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We are indebted to a number of people and institutions in the preparation of this book. We appreciate the resources, support and cooperation of the Labor Studies Center of the University of Michigan’s Institute of Labor and Industrial Relations, the Department of History of the University of Alabama in Birmingham, and the Wellesley College Center for Research on Women. We especially want to thank Hy Kornbluh, Tennant McWilliams, Laura Lein, and Margaret McIntosh for their support and cooperation.

We are deeply grateful to the many archivists and librarians who helped make the time we spent in their libraries productive and pleasant: Debra Bernhardt and Jon Bloom of the Robert Wagner Archives and the Tamiment Library at New York University; William Emerson of the Franklin D. Roosevelt Library; Kenneth Fones-Wolf and Frederic Miller of the Urban Archives, Temple University; Patricia King of the Schlesinger Library, Radcliffe College; Eleanor Lewis of the Sophia Smith Collections, Smith College; Dione Miles and Marjorie Long of the Archives of Urban and Labor Affairs, Wayne State University; Elizabeth Norris of the National Board, YWCA; Richard Strassberg of the Archives of Industrial and Labor Relations, Cornell University; Robert Spink of the New York City Public Library; Robert Warner of the National Archives and Records Service; Edward Webber of the Labadie Collection, University of Michigan; Gloria Weinrich of the New York State Department of Labor Archives, and Lucy West of the Archives, Bryn Mawr College.

We appreciate the permissions from the following archives to use the graphics illustrating chapter title pages: the Library of Congress for the National Women’s Trade Union League graphics used in Chapters 1 and 5; the Urban Archives at Temple University for the illustrations from the archives of the Kensington (Philadelphia) YWCA used in Chapters 2 and 8; the Schlesinger Library for the illustration used in Chapter 3; the Bryn Mawr College Archives for the drawing used for Chapter 4; the U.S. Department of Labor Women’s Bureau for the illustrations used in Chapters 6 and 7; Helen Elkiss, faciliator of the 1983 UCLEA Midwest School for Women Workers, for the drawing used in Chapter 9; and Lyn Goldfarb, Anatoli Ilyashov, and Charles Harrington for the photographs used in Chapter 10.

The lines by Hilda W. Smith on page v, are from her poem “Song for the Hudson Shore School for Women Workers” in the Collected Poems of Hilda Worthington Smith, Bryn Mawr College Archives. The stanza “I should like to write a poem” on page i was originally published in Concerning Workers’ Education Vol. 1, No. 3 (Washington, D.C.: Federal Emergency Relief Administration, March 1934). We appreciate Edith Berkowitz Parker’s permission to use her song “We Are Free” on page 62.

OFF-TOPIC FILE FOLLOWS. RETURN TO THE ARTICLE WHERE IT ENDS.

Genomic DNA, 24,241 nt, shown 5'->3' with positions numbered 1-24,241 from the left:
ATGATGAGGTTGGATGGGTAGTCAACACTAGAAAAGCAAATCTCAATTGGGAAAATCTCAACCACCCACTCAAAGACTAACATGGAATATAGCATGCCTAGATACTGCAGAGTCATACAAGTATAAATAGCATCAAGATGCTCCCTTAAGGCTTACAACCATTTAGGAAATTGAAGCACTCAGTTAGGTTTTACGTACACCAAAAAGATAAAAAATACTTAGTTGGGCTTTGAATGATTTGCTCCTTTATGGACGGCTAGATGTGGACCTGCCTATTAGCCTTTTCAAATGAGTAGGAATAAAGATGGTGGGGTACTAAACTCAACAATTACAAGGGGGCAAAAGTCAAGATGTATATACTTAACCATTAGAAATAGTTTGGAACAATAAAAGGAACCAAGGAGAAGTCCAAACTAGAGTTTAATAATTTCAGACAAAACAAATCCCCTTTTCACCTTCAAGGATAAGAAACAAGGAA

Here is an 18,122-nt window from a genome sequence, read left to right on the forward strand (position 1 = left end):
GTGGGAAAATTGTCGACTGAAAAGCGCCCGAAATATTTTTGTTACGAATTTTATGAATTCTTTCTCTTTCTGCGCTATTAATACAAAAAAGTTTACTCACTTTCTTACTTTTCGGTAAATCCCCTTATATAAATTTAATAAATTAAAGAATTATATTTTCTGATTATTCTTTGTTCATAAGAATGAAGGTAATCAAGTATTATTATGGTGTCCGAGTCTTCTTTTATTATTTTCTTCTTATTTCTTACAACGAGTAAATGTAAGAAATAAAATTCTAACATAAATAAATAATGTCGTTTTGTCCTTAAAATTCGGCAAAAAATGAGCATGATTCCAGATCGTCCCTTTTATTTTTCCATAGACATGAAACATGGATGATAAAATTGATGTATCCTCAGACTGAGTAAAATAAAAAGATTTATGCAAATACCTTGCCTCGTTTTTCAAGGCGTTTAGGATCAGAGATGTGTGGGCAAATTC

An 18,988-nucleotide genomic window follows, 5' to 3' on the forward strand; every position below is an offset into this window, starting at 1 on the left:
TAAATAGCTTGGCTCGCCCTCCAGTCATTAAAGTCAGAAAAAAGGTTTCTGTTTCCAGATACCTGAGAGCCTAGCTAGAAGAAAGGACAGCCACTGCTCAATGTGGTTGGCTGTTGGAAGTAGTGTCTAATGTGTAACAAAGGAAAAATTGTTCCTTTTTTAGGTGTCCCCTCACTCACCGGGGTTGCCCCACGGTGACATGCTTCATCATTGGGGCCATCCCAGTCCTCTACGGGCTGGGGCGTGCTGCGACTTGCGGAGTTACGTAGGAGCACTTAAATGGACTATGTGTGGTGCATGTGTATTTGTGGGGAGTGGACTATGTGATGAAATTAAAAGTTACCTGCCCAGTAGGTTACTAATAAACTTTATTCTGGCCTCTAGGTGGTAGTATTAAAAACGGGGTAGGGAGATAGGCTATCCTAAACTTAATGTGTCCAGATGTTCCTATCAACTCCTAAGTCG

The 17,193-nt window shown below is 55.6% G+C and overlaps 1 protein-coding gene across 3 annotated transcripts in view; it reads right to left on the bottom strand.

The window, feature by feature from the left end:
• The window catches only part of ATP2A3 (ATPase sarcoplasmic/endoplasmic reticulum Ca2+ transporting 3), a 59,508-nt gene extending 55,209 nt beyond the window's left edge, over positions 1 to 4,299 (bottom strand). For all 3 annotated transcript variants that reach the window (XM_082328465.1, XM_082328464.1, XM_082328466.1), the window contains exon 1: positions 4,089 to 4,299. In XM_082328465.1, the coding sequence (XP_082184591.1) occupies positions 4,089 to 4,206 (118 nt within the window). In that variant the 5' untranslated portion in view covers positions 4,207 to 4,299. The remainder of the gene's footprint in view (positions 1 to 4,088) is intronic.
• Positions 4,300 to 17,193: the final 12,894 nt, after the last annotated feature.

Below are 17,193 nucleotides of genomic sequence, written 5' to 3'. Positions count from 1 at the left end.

In editing this collection of original essays and documentary materials, we had the cooperation and enthusiasm of the chapters’ authors. We are especially appreciative of the help given by Lyn Goldfarb in the initial planning of the volume.

A number of other colleagues and friends have been especially helpful at different stages of this book: Brigid O’Farrell of the Harvard University Trade Union Program; Judi Catlett of the Center for Labor Education and Research, University of Alabama at Birmingham; Patricia Cahill of Wellesley College are colleagues who responded to different sections of the manuscript. Betty Eisler, Gay Gullickson, and Jane Sherwin provided hospitality during our visits to archives in their communities. Jeanne Holloway and Andree Naylor expertly typed many of the sections of the book.

Our families—Clint and Megan Joiner; Hy, Peter, Eliana, Jane, and Kathe Kornbluh—have helped us in so many ways for which we are always grateful.

Michael Ames and Zachary Simpson, at the Temple University Press, facilitated the production of this book with imagination and professional expertise. We are grateful also to Joan Vandergrift and Lisa Waciega for their editorial assistance, and to Susan Holbert for her careful preparation of the index.

Our two dear friends and colleagues, Barbara Mayer Wertheimer and Hilda Worthington Smith, died before this book was published. We dedicate Sisterhood and Solidarity to them both for their vision, inspiration, and lifelong commitment to developing workers’ education programs for women, and for the vital roles they played in our lives.

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